Ring Dips
If a CrossFit athlete has a kipping pull-up, the next requirement for the muscle-up is a ring dip. While box dips and stationary bar dips are all well and good, the rings obviously throw a snag into things because of the multiple planes of movement that the gymnastics rings allow. This stabilization is what we are seeking; that shaky movement will eventually tighten up.

Strength development tends to take time for the dips, plus, these are stereotypically quite difficult for women because of the necessary upper body control.

Shoulder Mobility
The transition from the pull-up to the dip portion of a muscle-up requires stable but mobile shoulder sockets. Because the ring dip out of the muscle-up is initiated in a deeper starting position than usual, new athletes whose pull is not as experienced and therefore not as high up on the rings tend to struggle to turn their pull over for the transition.

Check mobility videos to maintain a healthy and prepared shoulder. It is an absolute necessity in the grind of a muscle-up; a stable shoulder is needed to turn through the very strength-intensive transition.

The Ring Muscle Up

What progressions will help acquire a full muscle-up?
Getting the most from your work in the gym means being smart about what scaling options you have and how to correctly move up a progression to the real thing. This holds true with the muscle-up, both of the ring and bar variety.

Below are some options for strength and skill development:

Ring Rows: A great start for the absolute newbie.  The more horizontal the body, the harder the ring row, but also be careful to try and emulate a more upright pull-up motion to work the lat muscles correctly.

  • Do keep the core tight and complete the full range of motion for best results.
  • Don’t think these are for wussies. Ring rows can be brutal, even for the experienced.

Hollow Body Position: Underrated, at least on the pull-up bar, and usable not just as an exercise in itself. As a good counter balance, the hollow position builds core stability while keeping posture, on the bar in particular. This transfers to many other aspects in gymnastics and CrossFit.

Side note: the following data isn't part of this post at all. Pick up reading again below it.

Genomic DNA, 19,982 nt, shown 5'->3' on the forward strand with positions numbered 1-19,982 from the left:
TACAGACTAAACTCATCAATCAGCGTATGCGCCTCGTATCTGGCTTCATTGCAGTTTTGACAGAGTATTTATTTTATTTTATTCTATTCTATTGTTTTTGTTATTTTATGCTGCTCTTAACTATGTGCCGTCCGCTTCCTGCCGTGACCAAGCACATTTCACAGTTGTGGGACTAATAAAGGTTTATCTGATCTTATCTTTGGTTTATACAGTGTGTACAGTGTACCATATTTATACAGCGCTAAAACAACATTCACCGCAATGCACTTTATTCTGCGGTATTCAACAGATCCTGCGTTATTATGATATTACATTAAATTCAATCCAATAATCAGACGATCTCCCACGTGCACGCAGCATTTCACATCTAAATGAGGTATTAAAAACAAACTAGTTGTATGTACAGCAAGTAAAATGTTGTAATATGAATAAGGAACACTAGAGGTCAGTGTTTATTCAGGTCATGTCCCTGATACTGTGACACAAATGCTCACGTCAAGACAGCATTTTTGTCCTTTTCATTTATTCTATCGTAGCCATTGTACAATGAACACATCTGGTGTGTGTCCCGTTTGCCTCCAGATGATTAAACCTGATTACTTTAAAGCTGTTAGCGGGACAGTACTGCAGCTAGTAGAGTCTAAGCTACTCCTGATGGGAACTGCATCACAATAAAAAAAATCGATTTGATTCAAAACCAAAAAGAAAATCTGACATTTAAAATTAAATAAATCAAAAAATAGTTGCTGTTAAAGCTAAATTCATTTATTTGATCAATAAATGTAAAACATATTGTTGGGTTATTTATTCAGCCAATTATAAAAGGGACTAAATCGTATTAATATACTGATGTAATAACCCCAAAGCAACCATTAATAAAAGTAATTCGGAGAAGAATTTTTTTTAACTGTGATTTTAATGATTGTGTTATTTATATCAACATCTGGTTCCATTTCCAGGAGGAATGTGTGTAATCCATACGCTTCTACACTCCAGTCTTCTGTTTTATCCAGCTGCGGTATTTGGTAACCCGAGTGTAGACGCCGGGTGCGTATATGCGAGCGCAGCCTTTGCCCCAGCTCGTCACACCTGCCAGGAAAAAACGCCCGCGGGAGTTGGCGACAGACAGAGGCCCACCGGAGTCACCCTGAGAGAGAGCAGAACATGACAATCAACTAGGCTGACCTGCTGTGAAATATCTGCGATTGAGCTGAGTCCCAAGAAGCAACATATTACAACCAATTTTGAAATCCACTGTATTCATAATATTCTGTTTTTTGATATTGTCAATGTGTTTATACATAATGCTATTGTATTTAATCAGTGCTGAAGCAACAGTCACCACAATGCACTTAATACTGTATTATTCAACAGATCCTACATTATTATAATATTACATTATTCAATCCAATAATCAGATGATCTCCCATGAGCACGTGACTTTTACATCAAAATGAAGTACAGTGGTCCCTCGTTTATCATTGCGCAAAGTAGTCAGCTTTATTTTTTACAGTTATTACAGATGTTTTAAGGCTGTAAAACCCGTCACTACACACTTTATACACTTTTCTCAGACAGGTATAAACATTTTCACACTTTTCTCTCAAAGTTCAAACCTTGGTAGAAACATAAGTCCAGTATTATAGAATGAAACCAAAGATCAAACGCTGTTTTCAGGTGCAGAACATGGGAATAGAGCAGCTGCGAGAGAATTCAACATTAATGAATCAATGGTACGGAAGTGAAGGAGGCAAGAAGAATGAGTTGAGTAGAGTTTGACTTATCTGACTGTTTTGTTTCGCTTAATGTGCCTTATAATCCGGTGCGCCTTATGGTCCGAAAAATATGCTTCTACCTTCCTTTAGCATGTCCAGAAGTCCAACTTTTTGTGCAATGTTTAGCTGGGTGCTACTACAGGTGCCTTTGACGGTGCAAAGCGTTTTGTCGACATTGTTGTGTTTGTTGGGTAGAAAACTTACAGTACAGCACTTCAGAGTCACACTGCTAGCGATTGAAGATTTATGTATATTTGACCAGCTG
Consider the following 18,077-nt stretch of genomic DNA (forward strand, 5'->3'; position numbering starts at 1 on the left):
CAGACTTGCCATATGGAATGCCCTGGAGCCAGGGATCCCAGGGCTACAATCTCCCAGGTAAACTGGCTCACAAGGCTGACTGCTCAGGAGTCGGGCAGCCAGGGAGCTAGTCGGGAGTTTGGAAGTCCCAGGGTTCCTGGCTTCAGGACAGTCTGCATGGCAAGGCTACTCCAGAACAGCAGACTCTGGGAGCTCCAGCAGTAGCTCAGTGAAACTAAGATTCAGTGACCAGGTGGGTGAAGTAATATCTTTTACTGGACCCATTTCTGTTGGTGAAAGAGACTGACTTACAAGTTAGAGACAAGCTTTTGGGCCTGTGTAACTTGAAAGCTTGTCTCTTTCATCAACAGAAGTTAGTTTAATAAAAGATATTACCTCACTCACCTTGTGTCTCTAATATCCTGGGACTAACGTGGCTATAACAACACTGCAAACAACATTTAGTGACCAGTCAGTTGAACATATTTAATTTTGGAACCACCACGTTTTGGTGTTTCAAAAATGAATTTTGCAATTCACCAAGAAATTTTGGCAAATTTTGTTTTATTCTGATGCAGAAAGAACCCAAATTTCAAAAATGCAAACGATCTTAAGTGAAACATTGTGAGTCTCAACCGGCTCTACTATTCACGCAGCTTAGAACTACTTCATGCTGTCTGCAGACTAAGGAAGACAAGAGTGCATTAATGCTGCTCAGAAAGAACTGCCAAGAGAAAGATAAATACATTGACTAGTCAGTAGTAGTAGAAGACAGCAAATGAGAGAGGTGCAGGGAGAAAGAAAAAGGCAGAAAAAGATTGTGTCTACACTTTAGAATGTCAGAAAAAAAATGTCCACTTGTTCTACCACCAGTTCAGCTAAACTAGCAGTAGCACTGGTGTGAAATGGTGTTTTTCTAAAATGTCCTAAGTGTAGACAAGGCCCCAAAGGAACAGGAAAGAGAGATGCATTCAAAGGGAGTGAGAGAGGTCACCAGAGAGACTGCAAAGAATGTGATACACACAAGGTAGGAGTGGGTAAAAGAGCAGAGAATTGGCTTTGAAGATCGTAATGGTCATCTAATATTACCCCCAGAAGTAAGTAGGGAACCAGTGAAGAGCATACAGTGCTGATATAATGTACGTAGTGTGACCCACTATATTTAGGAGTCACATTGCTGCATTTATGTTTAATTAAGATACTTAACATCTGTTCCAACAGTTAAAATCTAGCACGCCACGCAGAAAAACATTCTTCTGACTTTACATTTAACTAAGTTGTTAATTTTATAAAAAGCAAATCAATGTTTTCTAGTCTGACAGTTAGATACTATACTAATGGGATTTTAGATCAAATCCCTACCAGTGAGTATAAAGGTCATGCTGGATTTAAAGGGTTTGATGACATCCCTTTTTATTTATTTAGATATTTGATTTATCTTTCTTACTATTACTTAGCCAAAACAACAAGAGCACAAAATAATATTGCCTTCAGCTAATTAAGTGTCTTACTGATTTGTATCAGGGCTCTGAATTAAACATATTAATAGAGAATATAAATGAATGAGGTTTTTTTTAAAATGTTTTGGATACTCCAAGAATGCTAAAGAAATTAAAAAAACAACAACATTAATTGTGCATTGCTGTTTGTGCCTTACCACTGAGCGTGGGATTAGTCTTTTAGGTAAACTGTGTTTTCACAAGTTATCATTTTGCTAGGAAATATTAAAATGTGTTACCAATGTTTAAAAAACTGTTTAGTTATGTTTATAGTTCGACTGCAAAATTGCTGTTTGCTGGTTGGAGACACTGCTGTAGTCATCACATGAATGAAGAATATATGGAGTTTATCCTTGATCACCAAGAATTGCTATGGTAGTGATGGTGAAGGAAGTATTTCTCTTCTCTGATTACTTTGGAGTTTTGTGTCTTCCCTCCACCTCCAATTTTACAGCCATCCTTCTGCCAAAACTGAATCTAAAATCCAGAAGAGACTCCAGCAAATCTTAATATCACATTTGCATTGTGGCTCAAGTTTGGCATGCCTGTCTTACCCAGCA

• Do practice hollow rocks on flat ground and apply it to your starting position at the bottom of the muscle-up. A tight midline aids the stretch reflex during the loading phase of a kip as well.
  • Don’t get frustrated. Hollow positioning is not easy. (Unless you grew up a gymnast… lucky.)

Gymnastics Kip: A kip can be small or big in terms of the swing, and therefore can be used to eke out just one additional rep on a set of muscle-ups until failure or during a first muscle-up attempt with a humongous “load-up.” Hips are essential, whether on rings or on the bar.

Working on stringing more consecutive bar muscle-ups?  Remember to push away at the top to use a bigger “chest through” load-up swing in the later rep numbers as you near your max. On the rings, work neutral grip and allow the body to swing with hands pushed forward/out slightly to help a full kipping motion for success.

  • Do generate power from the hips to get them up and turned over.
  • Don’t worry if you get a muscle-up, or multiples, and then “lose” them for a day or more.  They come and go quite often. Stay at it.

pull up kip hollow

Transition Work: A few options exist in working the transition of the muscle-up. A common one involves dropping the rings down to ring dip level or below, and allowing the feet to assist in getting from a ring row position to the bottom of the ring dip. See a video here for quick tips.

  • Do work over time on using less legs will develop strength in the turnover. This is definitely different than a free-swinging kip to transition, however, so use this in conjunction with the next drill.
  • Don’t stay put in this drill from the ground. Full hollow body extension on the rings or the bar is quite a bit different and where you want to go with your progression.

MuscleUpDev